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Effect of Rhizobia Inoculation, Farm Yard Manure and Nitrogen Fertilizer on Nodulation and Yield of Food Grain Legumes

P.E. Otieno, J.W. Muthomi, G.N. Chemining`wa and J.H. Nderitu
 
ABSTRACT
Field experiments were conducted to investigate the response of grain legumes to rhizobia inoculation, farmyard manure and inorganic fertilizer nitrogen. The grain legumes were common bean (Phaseolus vulgaris L. var GLP 2), lima bean (Phaseolus lunatus L.), green gram (Vigna radiate L.) and lablab (Lablab purpureus L.). The experimental design was a randomized complete block design with split plot arrangement and replicated thrice. Parameters determined were the number of nodules and nodule dry weight per plant, seed yield and yield components. Nitrogen fertilizer application significantly reduced the number of nodules in most of the legume species. In contrast, rhizobia inoculation increased number of nodules and nodule dry matter in most species but this was not translated into increase in plant growth or grain yield. Application of manure improved nodulation and grain yield only in the short rains. However, fertilizer application significantly increased dry matter in both seasons and total grain yield during short rains. The study indicated that the effect of rhizobia inoculation, farmyard manure and nitrogen fertilizer on grain legumes is variable depending on species, parameter being measured and other environmental factors.
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P.E. Otieno, J.W. Muthomi, G.N. Chemining`wa and J.H. Nderitu, 2009. Effect of Rhizobia Inoculation, Farm Yard Manure and Nitrogen Fertilizer on Nodulation and Yield of Food Grain Legumes. Journal of Biological Sciences, 9: 326-332.

DOI: 10.3923/jbs.2009.326.332

URL: http://scialert.net/abstract/?doi=jbs.2009.326.332

INTRODUCTION

Declining soil fertility and high fertilizer cost are major limitations to crop production in smallholder farms in Kenya (Maobe et al., 2000; Ojiem et al., 2000; Cheruiyot et al., 2001; Chemining’wa et al., 2004). This has been augmented by intensification of agriculture coupled with the reduction in farm sizes (Saha and Muli, 2000). Requirements for nitrogen exceed any other major nutrients and rarely do soil have enough of this nutrient to produce high sustainable yields (Mkandawire et al., 1998; Woldeyohannes et al., 2007). The quantity of nitrogen needed for agriculture is projected to increase and this would lead to greater environmental degradation (Tilman, 1999). Reduced dependence on nitrogen fertilizer and adopting farming practices that favour the more economically viable and environmentally prudent nitrogen fixation will benefit both agriculture and the environment (Woldeyohannes et al., 2007; Zaman-Allah et al., 2007). There are several options that are available to manage nitrogen in farmer’s fields and chemical fertilizers are often considered to be an immediate answer to current nutrient deficiencies in soil (Woomer et al., 1997; Chemining’wa et al., 2004; Gentili et al., 2006). Unfortunately, commercial nitrogen fertilizers are expensive and out of reach of most small-scale farmers. As a result, cheaper sources of nitrogen need to be sought if yields are to be sustained to attain food security.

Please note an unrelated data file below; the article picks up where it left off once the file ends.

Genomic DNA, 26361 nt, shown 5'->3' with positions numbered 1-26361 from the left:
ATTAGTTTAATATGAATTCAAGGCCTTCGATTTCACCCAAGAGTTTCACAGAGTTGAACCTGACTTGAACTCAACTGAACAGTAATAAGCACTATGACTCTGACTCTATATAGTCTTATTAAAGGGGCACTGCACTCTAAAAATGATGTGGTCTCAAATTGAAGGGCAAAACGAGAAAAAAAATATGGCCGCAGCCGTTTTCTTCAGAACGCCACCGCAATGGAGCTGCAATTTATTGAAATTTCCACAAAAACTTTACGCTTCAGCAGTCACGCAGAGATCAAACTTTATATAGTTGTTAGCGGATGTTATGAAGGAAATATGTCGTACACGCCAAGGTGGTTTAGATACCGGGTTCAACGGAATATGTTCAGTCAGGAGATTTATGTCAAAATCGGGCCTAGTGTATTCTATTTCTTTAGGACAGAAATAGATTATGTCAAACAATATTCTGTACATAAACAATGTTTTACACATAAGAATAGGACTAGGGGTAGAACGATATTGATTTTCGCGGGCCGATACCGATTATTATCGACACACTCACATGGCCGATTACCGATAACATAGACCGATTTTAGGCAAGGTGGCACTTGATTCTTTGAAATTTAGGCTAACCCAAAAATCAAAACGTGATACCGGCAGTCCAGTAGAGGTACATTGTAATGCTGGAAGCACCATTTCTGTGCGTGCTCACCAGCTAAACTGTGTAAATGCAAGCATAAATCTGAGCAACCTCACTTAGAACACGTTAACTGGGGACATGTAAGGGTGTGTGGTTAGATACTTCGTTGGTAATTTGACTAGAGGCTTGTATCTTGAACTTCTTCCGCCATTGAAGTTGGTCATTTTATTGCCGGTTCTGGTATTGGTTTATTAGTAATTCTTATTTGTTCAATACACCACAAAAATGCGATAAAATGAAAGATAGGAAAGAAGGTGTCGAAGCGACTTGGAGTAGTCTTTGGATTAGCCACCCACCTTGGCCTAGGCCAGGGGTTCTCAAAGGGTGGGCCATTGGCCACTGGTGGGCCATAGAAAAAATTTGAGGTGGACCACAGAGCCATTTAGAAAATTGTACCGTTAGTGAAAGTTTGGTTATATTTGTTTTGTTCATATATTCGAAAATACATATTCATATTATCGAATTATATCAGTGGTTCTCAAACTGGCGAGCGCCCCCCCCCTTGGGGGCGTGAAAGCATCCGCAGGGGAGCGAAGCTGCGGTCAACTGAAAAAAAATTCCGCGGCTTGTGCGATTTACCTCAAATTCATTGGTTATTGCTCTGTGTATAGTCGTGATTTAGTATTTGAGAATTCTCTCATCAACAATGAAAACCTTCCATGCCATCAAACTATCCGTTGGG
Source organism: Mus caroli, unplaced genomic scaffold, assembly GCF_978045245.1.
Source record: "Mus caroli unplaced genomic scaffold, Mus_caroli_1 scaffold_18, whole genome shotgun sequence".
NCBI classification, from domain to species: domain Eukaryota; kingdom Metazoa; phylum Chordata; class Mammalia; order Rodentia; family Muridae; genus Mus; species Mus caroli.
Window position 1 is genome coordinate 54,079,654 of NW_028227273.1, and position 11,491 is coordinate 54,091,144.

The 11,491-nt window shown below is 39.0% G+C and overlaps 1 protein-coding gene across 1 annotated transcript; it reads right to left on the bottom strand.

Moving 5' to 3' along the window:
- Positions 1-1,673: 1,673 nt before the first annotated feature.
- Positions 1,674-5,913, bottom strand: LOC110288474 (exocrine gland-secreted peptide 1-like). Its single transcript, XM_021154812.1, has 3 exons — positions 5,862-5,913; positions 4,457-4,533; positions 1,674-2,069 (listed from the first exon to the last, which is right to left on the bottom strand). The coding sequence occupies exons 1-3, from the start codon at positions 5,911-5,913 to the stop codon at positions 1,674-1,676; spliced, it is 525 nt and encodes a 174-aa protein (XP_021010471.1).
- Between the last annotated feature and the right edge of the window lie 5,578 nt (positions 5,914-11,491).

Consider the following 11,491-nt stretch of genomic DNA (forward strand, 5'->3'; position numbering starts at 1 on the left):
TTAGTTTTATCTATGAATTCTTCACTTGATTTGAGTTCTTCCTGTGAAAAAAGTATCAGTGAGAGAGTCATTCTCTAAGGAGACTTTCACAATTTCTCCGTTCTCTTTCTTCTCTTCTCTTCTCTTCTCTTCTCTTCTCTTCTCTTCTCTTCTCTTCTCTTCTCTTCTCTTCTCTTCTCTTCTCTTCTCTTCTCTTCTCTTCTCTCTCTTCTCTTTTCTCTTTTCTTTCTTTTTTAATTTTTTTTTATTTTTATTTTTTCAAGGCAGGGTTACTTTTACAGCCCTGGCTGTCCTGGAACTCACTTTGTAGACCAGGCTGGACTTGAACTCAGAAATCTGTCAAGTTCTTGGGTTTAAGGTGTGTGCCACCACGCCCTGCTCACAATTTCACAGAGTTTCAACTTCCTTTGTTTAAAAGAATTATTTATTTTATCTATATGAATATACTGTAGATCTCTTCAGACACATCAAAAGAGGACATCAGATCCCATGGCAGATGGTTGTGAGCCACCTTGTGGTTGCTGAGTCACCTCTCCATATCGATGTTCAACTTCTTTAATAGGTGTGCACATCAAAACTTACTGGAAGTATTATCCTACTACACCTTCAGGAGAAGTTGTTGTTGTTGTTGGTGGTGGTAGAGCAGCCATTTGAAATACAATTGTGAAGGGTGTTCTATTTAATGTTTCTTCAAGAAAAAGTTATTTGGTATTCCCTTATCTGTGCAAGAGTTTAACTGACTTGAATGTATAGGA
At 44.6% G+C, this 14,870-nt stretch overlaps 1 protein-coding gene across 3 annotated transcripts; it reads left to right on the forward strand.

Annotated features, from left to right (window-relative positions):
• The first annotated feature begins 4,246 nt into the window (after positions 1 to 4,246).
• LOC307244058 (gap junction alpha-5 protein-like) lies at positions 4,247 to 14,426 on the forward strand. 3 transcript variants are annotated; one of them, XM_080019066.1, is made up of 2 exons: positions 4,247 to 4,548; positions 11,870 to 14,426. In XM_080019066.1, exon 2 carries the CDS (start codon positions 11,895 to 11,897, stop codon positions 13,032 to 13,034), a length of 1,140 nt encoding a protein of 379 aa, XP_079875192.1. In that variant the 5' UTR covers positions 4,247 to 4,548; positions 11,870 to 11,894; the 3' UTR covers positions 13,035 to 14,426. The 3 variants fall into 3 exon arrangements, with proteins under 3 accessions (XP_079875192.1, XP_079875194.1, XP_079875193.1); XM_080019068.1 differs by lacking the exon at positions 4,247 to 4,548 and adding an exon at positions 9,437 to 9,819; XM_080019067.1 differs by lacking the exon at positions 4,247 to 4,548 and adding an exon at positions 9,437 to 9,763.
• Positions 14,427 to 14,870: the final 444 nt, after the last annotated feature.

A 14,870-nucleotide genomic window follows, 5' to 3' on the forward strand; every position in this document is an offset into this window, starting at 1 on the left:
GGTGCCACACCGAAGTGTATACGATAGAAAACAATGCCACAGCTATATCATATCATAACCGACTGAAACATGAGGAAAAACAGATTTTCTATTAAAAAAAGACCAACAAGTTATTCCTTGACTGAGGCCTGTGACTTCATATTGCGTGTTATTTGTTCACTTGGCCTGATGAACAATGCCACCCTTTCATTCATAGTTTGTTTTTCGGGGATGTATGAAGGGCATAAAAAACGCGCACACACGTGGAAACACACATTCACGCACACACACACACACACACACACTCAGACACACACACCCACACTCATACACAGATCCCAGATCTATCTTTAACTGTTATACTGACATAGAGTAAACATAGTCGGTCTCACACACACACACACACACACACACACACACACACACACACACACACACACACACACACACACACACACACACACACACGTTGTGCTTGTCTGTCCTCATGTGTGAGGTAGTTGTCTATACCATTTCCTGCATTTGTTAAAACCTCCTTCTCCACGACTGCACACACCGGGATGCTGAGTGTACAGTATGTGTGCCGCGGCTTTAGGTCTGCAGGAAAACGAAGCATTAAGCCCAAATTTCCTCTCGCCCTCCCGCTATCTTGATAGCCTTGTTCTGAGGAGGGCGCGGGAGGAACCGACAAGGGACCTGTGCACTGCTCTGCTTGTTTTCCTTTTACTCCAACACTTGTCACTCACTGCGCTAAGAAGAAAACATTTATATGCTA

The use of organic inputs as external nutrient sources has been advocated as a logical alternative to expensive fertilizers in Africa (Reinjitjes et al., 1992; Ganeshamurthy and Sammi Reddy, 2000). In addition, in countries where nitrogen fertilizers are imported and the technology for manufacturing them is limited or too expensive to afford, a greater demand is being made on alternative and inexpensive sources of nitrogen Mwangi (1994). Biological materials may offer a solution in alleviating soil fertility problems and hence increase in crop production. The use of farm-derived sources such as crop residues, compost, manures, household wastes, has commonly been used in the management of soil fertility (Kimani et al., 1998). Animal manure and compost are beneficial in soil because they can increase the water holding capacity and cation exchange capacity (Nandwa, 1995). Biological Nitrogen Fixation (BNF) has been used in farming systems to cut down on fertilizer expenses (Mwangi, 1994; Shamseldin and Werner, 2004; Shamseldin, 2007; Vinuesa et al., 2003). Inoculation with an effective and persistent rhizobium strain has numerous advantages, which include non-repeated application of nitrogen fertilizers and higher pod yield due to increased nodulation (Sanginga et al., 1994). It has been reported that rates of N2 fixation of 1 to 2 kg N ha-1 growing season day-1 is possible in most legumes in tropical cropping systems (Giller, 2001).

Therefore, improved nitrogen management is needed to optimize economic returns to farmers and minimize environmental concerns associated with nitrogen u (Bundy and Andraski, 2005). This study was therefore conducted to assess the response of food grain legumes to fertilizer nitrogen, farmyard manure and rhizobia inoculation with respect to growth, nodulation and yield.

MATERIALS AND METHODS